Wolff's Flea Market Blog: MERCHANDISE INSPECTION-PLEASE DON’T BE OFFENDED!
Please be advised that orders being delivered to areas in West Virginia, Virginia, Tennessee, South Carolina & North Carolina that are impacted by winter storm. Peering into a closed shop, the police see a rack of fake Louis Vuitton bags and hats. The real stuff isn't sold out of a swap meet stall. To enter. Wolff's Flea Market is vigilant about inspecting merchandise at every booth . $1, from the official, authorized Louis Vuitton store or website.
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Lawyers for both sides told U. District Judge William Zloch the terms of the agreement are confidential. The luxury brand filed a civil lawsuit against the Swap Shop and its owners last year. Nobody suggested the Henns sold counterfeits, but Louis Vuitton alleged the couple contributed to the violation of its trademarks by failing to stop vendors from selling hundreds of designer fakes on the couple's property.
Louis Vuitton's trial lawyers, Schafer and Elizabeth Honkonen, and the Henns' attorneys, Bruce Rogow and Steven Osber, all declined to comment on details of the settlement.
The Henns also refused to comment.
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They told jurors they would not have recommended a specific amount of damages but would have left it in the jury's hands to decide the appropriate damages. Will Henn's decision to settle with Coach and then Louis Vuitton mean that other luxury brands would now line up to sue the Swap Shop?
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Rogow said "No" but said he couldn't explain why. Just like all gardens, bugs and weeds —or counterfeiters and violators — pop up from time to time, the defense said. The defense wants jurors to find that the Henns did everything they reasonably could to try to weed out counterfeiters. Though Preston Henn has a "quirky and petulant" personality that sometimes rubbed Louis Vuitton the wrong way, Rogow said the Henns gained nothing when they tried and failed to eliminate the counterfeiting problem at the flea market.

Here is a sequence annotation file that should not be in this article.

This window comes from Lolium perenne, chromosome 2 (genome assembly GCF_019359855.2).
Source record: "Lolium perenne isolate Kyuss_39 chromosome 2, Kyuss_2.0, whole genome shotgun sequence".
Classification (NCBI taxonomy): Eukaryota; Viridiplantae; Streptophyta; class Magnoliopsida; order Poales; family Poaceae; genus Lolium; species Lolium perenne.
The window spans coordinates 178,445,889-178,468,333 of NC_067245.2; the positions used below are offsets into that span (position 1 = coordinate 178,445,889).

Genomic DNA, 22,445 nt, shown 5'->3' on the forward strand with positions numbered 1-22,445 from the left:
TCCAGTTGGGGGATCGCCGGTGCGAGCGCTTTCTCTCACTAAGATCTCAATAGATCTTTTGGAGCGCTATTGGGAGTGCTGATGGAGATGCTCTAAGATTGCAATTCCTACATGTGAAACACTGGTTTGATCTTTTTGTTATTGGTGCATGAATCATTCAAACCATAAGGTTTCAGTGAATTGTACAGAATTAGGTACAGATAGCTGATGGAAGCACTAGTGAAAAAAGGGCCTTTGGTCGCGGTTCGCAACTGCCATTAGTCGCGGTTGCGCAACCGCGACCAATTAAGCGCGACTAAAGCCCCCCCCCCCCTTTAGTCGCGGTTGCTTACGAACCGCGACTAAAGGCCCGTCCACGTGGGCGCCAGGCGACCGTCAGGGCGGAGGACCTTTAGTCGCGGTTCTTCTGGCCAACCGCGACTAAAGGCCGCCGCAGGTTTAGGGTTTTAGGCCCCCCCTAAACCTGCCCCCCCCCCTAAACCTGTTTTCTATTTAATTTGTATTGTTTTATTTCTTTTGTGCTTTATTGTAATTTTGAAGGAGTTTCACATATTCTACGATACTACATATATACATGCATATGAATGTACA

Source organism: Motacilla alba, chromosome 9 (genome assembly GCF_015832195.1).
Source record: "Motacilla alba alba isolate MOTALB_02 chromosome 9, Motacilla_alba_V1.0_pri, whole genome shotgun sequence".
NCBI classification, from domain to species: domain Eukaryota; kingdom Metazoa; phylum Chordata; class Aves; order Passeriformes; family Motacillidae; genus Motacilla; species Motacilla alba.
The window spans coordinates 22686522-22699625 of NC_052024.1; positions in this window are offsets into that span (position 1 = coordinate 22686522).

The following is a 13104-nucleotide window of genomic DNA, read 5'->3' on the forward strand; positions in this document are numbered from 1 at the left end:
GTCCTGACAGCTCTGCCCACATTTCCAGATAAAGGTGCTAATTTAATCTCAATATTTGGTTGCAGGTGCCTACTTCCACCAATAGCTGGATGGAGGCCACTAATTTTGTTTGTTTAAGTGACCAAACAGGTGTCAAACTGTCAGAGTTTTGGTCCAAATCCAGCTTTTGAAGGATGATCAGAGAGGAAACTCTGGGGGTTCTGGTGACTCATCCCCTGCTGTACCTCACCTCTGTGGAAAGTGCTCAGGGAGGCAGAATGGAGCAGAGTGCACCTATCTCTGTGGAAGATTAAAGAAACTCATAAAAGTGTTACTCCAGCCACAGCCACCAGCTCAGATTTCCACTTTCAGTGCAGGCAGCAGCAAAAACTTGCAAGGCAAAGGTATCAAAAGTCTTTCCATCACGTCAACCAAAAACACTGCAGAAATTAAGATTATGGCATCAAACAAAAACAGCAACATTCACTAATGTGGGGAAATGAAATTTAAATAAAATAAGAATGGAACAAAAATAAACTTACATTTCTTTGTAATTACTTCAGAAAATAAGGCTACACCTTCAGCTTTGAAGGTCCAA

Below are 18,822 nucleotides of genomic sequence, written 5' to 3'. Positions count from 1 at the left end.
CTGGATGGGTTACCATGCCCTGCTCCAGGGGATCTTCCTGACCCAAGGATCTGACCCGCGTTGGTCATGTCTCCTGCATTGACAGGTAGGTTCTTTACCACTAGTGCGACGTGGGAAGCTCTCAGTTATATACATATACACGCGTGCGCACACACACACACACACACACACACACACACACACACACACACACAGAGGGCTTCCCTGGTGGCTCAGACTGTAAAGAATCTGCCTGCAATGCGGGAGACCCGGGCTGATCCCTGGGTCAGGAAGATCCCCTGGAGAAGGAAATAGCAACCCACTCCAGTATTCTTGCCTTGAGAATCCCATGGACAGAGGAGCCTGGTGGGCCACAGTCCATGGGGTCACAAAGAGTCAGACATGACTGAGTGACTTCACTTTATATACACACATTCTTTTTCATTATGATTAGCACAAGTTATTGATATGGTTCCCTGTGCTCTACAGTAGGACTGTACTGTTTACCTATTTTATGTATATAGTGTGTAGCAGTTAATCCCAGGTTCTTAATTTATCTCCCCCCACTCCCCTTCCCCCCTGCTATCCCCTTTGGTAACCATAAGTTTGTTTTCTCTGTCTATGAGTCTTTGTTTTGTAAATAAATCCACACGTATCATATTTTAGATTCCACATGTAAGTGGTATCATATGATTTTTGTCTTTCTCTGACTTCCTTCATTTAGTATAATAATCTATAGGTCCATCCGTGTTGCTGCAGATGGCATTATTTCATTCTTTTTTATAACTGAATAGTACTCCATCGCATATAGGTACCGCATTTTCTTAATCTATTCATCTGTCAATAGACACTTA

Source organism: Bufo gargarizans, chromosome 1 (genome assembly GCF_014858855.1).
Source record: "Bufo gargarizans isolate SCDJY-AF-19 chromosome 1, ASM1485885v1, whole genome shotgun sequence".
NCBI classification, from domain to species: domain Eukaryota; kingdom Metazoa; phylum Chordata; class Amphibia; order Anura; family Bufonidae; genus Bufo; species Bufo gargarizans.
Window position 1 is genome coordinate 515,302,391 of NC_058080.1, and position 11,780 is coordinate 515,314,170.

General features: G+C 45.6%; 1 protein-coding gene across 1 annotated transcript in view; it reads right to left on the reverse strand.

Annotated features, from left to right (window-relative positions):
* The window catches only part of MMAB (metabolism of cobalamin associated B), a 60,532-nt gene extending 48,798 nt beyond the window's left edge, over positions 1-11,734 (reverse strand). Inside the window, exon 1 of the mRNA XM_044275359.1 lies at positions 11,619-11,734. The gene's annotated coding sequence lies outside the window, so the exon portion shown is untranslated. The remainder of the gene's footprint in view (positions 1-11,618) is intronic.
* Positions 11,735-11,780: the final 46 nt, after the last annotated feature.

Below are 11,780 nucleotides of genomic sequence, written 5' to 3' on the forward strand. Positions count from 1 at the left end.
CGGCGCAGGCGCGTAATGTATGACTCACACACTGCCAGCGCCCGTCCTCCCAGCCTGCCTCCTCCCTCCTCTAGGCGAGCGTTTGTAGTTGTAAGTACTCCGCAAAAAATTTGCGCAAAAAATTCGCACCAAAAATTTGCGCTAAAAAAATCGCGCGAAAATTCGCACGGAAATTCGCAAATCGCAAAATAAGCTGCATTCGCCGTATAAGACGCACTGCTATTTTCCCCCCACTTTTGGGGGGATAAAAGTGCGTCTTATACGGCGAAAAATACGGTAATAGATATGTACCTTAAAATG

Rogow urged jurors to find that there were just a few counterfeiters selling a relatively small number of counterfeits among the thousands of honest vendors and millions of products sold there every day.
The Henns say they have cooperated with law enforcement, taken special training to try to learn how to discern between genuine products and fakes, and put warnings on signs and admission tickets warning vendors not to sell counterfeits.
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Though vendors could legally sell used, secondhand genuine Louis Vuittons, Preston Henn eventually banned the sale of any item that even looked like a Louis Vuitton because of the unwanted hassle, the defense said.
Rogow suggested that Louis Vuitton might want to do more than just "preying upon Mr. Henn," inviting jurors to consider why the company didn't sue the vendors themselves or the people who made the fakes.
District Judge William Zloch in court. Schafer argues that Henn and his wife deliberately turned a blind eye to the sale of fake designer goods at the flea market.
Their motive, Schafer says, was to make more money. Several law enforcement raids, many arrests and repeated notifications from Louis Vuitton and other designer brands mean the Henns have long been aware their flea market is well known as "the place to go if one is looking to purchase counterfeit items," according to the Louis Vuitton lawsuit.
Henn's empire includes flea markets and drive-in movie theaters in Lauderhill, Lake Worth and Tampa. The Henns work long hours at the Swap Shop, monitor the acre property via security cameras and patrol it by golf cart.
The lawsuit concerns Louis Vuitton fakes sold only at the Lauderhill property, which has more than 1, spaces for traders, a screen drive-in, food court, amusement rides, paid parking and Henn's impressive race car collection.
Louis Vuitton estimated in court records that the Lauderhill property alone "is a multi-million dollar business that is worth an eight- or nine-figure fortune" to the Henns.
Henn's defense lawyers, Bruce Rogow and Steven Osber, will argue that most reasonable people who buy "Louis Vuitton" at the Swap Shop don't believe they are purchasing the real thing.
And the designer's reputation is not suffering any damage or brand confusion because of a few such alleged sales, the defense argues. The designer items are legally sold — new — only at Louis Vuitton stores, the company's online store and some upscale department stores.